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Illustration: Eniola Odetunde/Axios

A new report seen first by Axios details the global security risks posed by emerging technologies like AI and gene editing.

Why it matters: Rising populism, as well as the disruptive effects of the COVID-19 pandemic, has already eaten away at the postwar global order. Now powerful new technologies threaten to widen the gap between what we can do and what we can control.

What they're saying: "AI, bioscience, cyber threats and autonomous weapons are on the cusp of transforming every aspect of life," says Robert Manning, resident senior fellow at the Atlantic Council's Scowcroft Center for Strategy and Security and the author the report. "Yet the governance deficit is dangerously wide."

Details: Among the advances Manning identifies are:

  • 5G: Next-generation mobile broadband will enable everything from automated vehicles to precision farming, but the U.S. and China are already butting heads over who will seize the lead.
  • Hypersonic missiles: The development of missiles that can fly far faster than current ICBMs threatens to undercut the Cold War logic of deterrence.
  • Quantum computing: Next-generation computers will help tech sidestep the limits of Moore's Law, but their code-breaking ability poses an existential threat to cybersecurity.

What's next: The early years of the Cold War were marked by destabilizing technological leaps on nuclear weapons that were only later restrained by arms control treaties.

  • But today, Manning notes, emerging technologies "all pose new risks to crisis stability at a time when the framework of restraint, of arms control, is unraveling."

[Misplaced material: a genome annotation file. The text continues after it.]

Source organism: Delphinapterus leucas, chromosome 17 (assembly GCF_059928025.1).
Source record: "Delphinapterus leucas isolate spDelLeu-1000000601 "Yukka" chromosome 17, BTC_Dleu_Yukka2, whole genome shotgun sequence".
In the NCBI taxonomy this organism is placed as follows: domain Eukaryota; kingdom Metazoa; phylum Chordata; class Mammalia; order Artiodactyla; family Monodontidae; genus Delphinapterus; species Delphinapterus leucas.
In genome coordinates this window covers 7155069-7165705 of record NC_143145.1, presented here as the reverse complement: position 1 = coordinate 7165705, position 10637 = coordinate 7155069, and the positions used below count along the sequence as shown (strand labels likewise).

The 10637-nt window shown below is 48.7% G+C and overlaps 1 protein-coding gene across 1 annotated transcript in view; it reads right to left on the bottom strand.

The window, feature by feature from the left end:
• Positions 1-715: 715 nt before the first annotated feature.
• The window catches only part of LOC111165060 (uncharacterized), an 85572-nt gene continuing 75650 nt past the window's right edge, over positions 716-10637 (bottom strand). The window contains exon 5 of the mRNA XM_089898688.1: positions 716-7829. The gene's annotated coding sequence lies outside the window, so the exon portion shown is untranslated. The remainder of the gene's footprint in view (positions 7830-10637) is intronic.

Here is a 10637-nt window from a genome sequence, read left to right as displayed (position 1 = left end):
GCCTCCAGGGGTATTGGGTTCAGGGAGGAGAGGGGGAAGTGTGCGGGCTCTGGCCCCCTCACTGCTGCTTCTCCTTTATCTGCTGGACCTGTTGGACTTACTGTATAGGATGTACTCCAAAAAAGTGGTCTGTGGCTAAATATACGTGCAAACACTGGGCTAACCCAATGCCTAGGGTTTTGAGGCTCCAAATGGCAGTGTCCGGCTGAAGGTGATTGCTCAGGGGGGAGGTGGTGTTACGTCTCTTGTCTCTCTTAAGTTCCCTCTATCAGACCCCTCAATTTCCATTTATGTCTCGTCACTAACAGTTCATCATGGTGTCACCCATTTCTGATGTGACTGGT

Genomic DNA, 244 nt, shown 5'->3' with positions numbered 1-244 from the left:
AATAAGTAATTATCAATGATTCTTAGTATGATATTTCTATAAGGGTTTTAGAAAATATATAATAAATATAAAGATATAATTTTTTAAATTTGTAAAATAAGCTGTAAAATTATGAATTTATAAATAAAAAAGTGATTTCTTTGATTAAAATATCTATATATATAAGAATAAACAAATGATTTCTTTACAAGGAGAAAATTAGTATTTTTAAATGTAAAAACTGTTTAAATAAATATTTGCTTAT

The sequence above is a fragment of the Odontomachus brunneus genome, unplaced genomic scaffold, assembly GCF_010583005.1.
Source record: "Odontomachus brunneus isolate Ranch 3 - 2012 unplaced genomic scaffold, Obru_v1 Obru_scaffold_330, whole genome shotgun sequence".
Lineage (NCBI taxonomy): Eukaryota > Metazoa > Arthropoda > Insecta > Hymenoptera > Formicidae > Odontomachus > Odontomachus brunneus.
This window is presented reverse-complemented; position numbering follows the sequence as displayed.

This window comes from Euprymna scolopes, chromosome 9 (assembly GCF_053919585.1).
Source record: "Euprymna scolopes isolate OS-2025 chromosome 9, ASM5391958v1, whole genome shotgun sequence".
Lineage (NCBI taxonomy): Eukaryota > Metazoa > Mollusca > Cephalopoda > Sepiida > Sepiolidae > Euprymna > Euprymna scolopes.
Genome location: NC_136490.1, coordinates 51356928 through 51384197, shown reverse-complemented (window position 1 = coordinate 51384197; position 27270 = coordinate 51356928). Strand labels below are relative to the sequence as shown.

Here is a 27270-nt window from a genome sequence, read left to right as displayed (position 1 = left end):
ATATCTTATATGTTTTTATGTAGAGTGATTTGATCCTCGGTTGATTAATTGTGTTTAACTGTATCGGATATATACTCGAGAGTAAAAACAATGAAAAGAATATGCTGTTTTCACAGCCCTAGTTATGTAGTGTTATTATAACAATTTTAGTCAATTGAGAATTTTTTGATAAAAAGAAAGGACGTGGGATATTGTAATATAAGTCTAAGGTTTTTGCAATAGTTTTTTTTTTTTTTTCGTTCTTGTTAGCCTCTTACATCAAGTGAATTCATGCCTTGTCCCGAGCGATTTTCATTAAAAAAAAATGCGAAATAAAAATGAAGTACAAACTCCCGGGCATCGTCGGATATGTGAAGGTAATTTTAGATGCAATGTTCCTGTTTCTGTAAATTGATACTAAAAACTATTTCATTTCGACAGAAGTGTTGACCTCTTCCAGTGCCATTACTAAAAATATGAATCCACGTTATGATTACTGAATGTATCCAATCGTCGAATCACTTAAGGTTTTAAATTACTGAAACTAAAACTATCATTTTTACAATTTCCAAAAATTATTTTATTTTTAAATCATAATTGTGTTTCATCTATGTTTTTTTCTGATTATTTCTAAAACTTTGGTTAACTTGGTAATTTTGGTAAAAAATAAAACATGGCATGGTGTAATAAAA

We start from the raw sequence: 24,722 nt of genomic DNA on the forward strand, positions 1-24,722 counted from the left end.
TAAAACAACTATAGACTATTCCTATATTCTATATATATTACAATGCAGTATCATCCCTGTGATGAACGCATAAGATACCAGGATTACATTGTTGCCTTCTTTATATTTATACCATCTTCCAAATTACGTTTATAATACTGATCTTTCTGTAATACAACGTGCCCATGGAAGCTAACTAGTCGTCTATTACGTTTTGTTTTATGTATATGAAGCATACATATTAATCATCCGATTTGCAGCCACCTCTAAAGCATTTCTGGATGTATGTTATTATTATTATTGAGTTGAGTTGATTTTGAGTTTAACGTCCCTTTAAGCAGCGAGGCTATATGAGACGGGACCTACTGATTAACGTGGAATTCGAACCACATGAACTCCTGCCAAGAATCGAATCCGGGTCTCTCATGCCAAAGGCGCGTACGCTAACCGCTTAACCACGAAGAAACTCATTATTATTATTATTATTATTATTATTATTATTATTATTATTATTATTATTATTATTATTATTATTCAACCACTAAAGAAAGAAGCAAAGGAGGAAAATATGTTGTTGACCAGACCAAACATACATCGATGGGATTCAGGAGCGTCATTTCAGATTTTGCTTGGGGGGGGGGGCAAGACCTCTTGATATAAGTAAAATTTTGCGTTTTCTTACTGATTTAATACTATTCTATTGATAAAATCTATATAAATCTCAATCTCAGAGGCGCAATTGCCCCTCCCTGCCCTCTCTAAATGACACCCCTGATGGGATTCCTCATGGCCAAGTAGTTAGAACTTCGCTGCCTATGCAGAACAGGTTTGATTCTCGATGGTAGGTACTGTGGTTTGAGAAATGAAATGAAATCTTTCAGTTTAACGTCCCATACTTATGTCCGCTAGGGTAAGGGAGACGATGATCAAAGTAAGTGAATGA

The bottom line: The sooner major powers recognize their shared vulnerability to the disruptions of emerging technology, the safer we'll all be.

Go deeper: The U.S. rift with China has tech on edge

Go deeper

Bryan Walsh, author of Future
Aug 26, 2020 - Technology

Why quantum computing matters

Illustration: Sarah Grillo/Axios

A new government initiative will direct hundreds of millions of dollars to support new centers for quantum computing research.

Why it matters: Quantum information science represents the next leap forward for computing, opening the door to powerful machines that can help provide answers to some of our most pressing questions. The nation that takes the lead in quantum will stake a pole position for the future.

Caitlin Owens, author of Vitals
58 mins ago - Health

Pfizer CEO feels "liberated" after taking COVID vaccine

Pfizer CEO Albert Bourla. Photo: "Axios on HBO"

Pfizer CEO Albert Bourla tells "Axios on HBO" that he recently received his first of two doses of the company's coronavirus vaccine.

Why it matters: Bourla told CNBC in December that company polling found that one of the most effective ways to increase confidence in the vaccine was to have the CEO take it.

Dan Primack, author of Pro Rata
1 hour ago - Economy & Business

Ripple CEO: SEC lawsuit is "bad for crypto" in the U.S.

Ripple CEO Brad Garlinghouse tells "Axios on HBO" that if his company loses a lawsuit brought by U.S. regulators, it would put the country at a competitive disadvantage when it comes to cryptocurrencies.

Between the lines: The SEC in December sued Ripple, and Garlinghouse personally, for allegedly selling over $1.3 billion in unregistered securities. Ripple's response is that its cryptocurrency, called XRP, didn't require registration because it's an asset rather than a security.